SACRAMENTO, Calif. (KTLA) – As California and the rest of the nation face a critical blood supply shortage, one state lawmaker has unveiled legislation that would offer a financial motivation for residents who give the vital and life-saving resource.

The measure was introduced Wednesday by Assemblymember Freddie Rodriguez, a Democrat whose 52nd District includes Pomona and parts of the Inland Empire.

Under Assembly Assembly Bill 1709, Californians who donate blood or blood components at least four times in a single calendar year would receive a $500 tax credit, beginning on or after Jan. 1, 2023.

The bill would also encourage California’s Office of Emergency Services to partner with the private sector and offer other incentives to help relieve the crisis, according to a news release from Rodriguez’s office.

“It is alarming that California has reached crisis level in its blood supply, a position no one in an emergency should have to face,” Rodriguez said in the release. “The solution is simple; those who can donate blood, should. The impact of a blood donation right now is immense and Californians can do something positive for our health care workers and those who are sick or injured.”

Rodriguez’s measure comes a week after Dr. Mark Ghaly, California’s Health and Human Services secretary, announced the state’s “most severe blood shortage” in a decade and urged people to donate.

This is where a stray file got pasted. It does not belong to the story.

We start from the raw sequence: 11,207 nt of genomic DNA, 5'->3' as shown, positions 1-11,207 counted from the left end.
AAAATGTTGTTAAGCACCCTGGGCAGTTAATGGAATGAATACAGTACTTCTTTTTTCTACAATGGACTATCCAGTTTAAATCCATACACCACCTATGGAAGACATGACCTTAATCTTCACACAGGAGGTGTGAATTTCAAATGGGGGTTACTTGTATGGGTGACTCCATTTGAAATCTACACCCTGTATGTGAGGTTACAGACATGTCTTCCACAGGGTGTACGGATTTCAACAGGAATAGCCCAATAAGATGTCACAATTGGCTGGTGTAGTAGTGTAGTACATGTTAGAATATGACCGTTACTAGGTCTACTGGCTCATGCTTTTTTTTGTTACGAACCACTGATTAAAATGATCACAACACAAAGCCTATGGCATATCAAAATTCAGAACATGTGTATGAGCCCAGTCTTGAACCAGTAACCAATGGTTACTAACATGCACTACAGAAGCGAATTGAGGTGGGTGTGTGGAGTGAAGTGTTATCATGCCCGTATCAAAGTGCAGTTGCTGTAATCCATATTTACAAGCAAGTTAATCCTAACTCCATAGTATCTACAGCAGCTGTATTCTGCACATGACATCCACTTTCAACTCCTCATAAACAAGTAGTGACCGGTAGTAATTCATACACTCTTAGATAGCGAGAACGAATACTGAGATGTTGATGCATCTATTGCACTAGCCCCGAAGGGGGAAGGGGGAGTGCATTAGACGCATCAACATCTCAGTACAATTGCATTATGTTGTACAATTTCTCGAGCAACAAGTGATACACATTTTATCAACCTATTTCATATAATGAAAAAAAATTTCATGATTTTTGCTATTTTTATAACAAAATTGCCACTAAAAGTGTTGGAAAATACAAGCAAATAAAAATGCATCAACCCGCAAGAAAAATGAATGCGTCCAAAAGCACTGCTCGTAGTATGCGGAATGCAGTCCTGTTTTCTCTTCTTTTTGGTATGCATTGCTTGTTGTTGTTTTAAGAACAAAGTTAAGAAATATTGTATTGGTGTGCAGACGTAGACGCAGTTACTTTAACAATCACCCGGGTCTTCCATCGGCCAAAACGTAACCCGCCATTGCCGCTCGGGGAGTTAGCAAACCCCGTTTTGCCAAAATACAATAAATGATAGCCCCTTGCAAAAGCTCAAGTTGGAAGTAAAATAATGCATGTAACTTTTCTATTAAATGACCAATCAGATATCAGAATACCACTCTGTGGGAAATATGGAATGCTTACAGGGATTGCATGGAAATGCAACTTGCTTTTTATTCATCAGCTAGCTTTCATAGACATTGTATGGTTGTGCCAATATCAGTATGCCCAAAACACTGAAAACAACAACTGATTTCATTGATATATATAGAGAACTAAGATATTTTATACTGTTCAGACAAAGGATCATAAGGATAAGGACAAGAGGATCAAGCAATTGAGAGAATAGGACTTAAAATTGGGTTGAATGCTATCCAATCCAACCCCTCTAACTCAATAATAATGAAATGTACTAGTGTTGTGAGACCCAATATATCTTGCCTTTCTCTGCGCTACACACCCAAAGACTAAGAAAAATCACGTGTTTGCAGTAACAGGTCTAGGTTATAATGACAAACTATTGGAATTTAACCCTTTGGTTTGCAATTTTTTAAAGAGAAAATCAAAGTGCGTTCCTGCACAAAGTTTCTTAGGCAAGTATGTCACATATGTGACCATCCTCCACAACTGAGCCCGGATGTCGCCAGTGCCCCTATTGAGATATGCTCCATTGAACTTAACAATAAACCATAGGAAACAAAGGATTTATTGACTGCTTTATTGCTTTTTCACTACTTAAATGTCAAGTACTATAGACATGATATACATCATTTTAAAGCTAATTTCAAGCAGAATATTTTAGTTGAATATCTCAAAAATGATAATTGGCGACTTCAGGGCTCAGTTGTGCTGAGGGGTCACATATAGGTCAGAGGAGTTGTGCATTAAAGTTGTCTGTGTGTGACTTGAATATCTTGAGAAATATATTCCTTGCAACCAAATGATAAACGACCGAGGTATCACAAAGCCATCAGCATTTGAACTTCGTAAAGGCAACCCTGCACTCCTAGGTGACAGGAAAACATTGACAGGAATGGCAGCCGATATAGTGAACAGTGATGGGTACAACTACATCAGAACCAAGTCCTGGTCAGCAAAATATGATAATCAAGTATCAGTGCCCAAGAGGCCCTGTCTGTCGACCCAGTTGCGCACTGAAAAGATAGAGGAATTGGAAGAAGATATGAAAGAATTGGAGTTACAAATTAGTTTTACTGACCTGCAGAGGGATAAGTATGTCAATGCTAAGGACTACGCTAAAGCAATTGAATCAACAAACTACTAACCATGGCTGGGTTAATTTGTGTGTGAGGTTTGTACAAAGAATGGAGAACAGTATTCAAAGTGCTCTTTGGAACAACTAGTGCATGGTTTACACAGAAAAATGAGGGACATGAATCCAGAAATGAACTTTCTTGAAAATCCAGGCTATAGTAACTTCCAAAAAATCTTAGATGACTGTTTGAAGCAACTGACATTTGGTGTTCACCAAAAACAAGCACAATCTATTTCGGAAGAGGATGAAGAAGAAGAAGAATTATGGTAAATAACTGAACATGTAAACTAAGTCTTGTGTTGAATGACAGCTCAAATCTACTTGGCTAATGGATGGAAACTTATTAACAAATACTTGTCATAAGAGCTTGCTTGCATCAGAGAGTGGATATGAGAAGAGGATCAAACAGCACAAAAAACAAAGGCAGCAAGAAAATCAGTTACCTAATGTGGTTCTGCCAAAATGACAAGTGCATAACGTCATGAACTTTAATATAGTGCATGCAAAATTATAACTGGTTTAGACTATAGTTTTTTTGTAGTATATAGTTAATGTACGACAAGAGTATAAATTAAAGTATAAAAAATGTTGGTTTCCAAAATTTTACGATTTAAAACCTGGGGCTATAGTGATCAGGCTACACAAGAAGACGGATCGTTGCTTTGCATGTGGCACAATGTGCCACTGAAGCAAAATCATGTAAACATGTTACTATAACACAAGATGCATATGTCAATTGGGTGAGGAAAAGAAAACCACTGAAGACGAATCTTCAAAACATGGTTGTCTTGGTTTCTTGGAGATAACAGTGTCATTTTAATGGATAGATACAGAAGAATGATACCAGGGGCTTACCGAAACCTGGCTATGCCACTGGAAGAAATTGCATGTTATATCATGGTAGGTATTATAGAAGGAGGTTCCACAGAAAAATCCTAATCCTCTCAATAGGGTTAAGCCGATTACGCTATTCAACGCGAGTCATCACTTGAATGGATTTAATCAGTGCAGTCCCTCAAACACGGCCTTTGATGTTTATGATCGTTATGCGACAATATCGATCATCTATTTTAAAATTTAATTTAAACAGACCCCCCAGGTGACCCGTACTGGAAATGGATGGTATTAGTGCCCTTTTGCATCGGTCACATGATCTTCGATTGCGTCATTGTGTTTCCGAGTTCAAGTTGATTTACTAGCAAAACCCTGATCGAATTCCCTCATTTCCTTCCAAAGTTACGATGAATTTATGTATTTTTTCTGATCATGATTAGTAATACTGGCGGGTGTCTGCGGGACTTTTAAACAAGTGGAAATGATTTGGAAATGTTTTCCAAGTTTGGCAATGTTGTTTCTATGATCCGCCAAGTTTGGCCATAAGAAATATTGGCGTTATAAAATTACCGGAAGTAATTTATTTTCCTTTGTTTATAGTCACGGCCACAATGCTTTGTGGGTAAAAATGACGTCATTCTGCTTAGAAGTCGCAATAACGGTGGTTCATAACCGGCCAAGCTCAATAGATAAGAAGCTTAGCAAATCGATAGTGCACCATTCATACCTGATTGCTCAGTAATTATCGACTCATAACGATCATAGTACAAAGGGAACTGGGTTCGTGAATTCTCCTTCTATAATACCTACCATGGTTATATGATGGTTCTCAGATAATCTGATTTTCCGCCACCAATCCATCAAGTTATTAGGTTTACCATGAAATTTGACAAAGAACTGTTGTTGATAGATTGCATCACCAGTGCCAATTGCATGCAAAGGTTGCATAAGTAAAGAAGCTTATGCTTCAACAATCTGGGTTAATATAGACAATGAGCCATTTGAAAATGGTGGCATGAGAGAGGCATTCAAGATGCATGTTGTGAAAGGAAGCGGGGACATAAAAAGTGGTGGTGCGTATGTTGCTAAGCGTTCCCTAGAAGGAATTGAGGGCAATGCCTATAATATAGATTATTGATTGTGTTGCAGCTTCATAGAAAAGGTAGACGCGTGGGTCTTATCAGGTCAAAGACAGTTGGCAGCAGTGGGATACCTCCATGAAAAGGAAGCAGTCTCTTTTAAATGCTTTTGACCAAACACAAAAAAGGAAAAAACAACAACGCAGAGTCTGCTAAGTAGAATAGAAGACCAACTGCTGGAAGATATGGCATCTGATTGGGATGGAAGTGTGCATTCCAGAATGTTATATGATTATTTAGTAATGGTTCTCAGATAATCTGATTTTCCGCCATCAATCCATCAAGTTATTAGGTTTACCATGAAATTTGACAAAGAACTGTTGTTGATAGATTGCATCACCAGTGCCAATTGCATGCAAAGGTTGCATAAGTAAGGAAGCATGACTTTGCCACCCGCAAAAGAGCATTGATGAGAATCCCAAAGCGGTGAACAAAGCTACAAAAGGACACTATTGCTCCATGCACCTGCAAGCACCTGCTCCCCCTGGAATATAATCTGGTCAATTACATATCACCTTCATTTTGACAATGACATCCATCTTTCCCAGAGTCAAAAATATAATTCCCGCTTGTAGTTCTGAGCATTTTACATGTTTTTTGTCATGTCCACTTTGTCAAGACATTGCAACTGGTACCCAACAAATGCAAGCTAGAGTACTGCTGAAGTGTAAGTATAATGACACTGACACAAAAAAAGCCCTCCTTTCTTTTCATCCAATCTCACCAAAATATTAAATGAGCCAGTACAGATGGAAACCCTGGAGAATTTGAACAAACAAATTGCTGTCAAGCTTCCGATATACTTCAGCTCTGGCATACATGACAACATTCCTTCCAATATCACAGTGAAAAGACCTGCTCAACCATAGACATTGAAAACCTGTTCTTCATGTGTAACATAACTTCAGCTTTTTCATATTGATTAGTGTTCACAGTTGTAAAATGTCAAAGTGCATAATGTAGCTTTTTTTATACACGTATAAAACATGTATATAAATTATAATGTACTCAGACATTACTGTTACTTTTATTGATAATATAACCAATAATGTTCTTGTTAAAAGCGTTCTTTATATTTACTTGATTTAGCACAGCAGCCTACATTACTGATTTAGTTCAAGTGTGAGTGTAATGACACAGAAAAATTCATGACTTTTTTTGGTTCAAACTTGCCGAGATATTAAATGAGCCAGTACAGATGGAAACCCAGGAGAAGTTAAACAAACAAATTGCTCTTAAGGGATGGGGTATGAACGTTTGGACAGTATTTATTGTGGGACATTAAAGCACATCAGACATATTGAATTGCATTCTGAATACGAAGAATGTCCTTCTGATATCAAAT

The situation is also dire nationwide, with the American Red Cross declaring a blood crisis earlier this month, the first-ever in the U.S. About 40% of the nation’s donated blood supply comes from the Red Cross, and as of late, the organization has struggled to meet the demand.

“At times, as much as one-quarter of hospital blood needs are not being met,” the Red Cross said two weeks ago.

As a result, some doctors have had “to make difficult decisions” about who gets — and who waits — for blood transfusions, according to the organization.

The shortage is the result of a combination of factors, such as the cancellation of blood drives, staffing limitations, and other challenges related to the pandemic.

In addition to the legislation, Rodriguez also joined a growing chorus of lawmakers — among them Sen. Alex Padilla — who have called on the U.S. Food and Drug Administration to eliminate its policy that bars gay and bisexual men from donating unless they are abstinent for three months.

He noted dozens of other organizations are seeking to end the restrictions as well, including the Red Cross.